by Helen M. Johnson | 1931 | 742,503 words
This page describes Vimala’s parents (king Kritavarman and queen Shyama) which is the third part of chapter III of the English translation of the Vimalanatha-caritra, contained within the “Trishashti Shalaka Purusha Caritra”: a massive Jain narrative relgious text composed by Hemacandra in the 12th century. Vimalanatha in jainism is one of the 63 illustrious beings or worthy persons.
Its king was Kṛtavarman, like an adamantine armor for those who, defeated by fate, had come for protection. The water of the Gaṅgā and his glory, delighting the earth on all sides as if in rivalry with each other, reached the ocean. He never turned away from petitioners, as well as enemies. He was always turned away from other men’s wives, as well as from censure by others. In battle enemies could not endure the light of him who was the sun to the earth, as if they had emerged from darkness. Always the shadow of his feet, like the shade of a large banyan tree, was attended by kings who became hunchbacked from bowing.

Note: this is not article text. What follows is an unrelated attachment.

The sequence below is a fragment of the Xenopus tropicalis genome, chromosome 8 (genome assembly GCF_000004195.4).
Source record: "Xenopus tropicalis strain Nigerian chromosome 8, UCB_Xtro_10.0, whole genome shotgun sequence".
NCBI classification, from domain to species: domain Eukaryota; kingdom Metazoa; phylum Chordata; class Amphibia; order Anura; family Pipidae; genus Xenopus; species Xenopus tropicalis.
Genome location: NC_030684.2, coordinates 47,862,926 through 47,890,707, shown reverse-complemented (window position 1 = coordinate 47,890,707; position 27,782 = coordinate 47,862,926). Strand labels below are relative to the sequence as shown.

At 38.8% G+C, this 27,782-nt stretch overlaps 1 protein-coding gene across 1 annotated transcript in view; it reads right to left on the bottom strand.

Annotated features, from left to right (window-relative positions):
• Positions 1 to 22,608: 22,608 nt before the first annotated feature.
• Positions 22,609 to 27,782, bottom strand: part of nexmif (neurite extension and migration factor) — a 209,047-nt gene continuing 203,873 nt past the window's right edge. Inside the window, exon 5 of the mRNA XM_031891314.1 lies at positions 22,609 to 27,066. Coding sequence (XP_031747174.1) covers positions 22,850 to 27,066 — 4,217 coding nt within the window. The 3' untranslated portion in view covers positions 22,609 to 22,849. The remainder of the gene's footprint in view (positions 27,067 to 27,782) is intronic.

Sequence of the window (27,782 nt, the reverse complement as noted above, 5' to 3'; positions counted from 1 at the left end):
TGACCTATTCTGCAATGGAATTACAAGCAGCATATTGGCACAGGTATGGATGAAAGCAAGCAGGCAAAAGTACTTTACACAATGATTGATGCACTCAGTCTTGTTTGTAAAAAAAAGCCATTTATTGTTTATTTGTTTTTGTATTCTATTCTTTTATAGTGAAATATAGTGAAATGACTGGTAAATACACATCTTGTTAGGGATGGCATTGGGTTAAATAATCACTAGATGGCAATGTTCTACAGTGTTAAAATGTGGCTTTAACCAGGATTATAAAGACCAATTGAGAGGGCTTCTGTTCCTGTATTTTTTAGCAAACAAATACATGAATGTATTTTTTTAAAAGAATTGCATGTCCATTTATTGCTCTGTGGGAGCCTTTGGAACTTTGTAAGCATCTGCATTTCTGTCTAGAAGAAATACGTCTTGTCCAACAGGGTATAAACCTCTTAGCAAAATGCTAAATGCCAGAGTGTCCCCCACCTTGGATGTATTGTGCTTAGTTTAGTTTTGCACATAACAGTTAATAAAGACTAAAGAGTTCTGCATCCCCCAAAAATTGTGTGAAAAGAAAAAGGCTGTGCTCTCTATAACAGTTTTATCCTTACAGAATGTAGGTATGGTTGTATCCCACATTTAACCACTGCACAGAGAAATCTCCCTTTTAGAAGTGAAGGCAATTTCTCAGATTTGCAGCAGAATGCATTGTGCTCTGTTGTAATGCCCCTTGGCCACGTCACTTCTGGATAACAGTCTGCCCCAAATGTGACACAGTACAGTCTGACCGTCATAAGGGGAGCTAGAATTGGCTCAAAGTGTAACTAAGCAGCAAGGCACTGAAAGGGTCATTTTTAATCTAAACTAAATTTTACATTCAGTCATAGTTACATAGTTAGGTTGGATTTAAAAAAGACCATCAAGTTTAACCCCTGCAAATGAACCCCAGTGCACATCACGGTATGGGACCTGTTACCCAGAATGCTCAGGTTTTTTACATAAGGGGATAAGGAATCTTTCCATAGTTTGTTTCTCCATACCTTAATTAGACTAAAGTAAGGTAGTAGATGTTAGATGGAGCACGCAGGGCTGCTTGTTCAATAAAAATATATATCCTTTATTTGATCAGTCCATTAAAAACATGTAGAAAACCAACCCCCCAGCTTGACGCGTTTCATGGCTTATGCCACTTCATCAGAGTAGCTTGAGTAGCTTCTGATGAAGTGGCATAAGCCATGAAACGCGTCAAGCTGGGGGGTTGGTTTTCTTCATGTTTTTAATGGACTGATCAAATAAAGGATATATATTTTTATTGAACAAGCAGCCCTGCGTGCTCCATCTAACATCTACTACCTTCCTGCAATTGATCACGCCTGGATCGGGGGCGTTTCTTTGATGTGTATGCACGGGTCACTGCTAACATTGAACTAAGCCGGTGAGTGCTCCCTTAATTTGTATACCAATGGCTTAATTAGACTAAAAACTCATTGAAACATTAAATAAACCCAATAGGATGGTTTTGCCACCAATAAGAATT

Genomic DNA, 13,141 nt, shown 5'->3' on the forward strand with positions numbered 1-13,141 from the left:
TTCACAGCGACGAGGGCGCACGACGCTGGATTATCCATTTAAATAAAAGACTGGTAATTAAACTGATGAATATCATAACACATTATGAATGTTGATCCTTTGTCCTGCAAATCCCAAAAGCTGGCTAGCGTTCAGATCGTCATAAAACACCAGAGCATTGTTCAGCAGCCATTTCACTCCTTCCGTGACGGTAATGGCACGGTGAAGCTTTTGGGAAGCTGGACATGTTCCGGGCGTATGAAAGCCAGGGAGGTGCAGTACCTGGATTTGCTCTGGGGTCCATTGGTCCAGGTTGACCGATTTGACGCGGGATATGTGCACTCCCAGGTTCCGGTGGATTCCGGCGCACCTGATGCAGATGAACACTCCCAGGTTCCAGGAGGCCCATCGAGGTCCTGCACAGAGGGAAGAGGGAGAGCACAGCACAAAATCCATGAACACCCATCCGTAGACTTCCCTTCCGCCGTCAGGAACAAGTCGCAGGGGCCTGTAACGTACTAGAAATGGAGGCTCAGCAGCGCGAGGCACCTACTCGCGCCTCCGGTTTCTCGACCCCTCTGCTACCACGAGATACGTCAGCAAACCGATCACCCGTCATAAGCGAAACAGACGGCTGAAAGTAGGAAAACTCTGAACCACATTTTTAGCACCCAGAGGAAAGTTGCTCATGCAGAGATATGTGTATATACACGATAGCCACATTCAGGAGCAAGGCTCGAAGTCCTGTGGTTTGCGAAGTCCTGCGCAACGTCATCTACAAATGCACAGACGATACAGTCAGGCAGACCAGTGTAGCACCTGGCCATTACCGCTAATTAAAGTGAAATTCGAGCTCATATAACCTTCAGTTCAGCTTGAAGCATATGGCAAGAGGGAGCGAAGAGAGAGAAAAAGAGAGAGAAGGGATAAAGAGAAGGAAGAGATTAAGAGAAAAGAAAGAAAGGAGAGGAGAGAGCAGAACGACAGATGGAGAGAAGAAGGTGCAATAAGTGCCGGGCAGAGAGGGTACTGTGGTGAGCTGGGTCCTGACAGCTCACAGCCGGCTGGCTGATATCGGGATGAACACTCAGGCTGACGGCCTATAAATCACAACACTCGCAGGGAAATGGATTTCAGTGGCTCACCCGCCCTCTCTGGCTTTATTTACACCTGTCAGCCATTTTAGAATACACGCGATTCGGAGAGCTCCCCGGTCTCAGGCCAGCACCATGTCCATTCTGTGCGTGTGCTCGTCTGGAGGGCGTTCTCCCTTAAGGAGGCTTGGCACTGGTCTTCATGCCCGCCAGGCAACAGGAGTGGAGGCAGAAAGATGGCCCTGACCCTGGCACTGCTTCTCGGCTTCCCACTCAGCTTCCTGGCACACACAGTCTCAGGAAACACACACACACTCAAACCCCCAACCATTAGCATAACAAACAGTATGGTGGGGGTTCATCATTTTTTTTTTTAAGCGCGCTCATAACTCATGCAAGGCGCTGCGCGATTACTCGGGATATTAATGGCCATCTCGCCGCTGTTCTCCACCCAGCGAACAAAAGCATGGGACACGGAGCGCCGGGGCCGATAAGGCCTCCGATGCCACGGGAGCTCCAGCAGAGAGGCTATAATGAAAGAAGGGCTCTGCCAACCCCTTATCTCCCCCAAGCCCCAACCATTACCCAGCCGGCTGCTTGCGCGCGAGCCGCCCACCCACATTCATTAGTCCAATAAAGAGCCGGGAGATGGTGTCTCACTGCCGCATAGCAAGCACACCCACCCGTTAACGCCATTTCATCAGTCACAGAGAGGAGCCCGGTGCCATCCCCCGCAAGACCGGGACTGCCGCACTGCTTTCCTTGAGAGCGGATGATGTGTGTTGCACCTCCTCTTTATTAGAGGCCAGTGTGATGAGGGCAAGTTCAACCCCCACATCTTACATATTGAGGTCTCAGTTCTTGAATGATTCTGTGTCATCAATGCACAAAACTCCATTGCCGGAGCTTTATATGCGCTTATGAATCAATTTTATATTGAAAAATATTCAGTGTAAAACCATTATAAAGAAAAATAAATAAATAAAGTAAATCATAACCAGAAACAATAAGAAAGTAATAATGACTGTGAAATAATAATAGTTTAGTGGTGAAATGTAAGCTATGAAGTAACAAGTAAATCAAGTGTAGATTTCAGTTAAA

He had a wife, Śyāmā, like night to the sun, the face-ornament of all the harem. She was like the Śrī of the family incarnate; like wifely fidelity embodied; like the chief divinity of beauty, grace, and charm in person. The queen walked slowly, slowly, always, like a marālī, as if her mind were occupied with meditation on her husband. As she had no equal among mortal women, so the divine Śrī or Śacī deserves her friendship. Wherever the mistress walked on the earth, there happiness followed always, like night followed by day.
Footnotes and references:
With a play on his name. Varman means ‘armor.’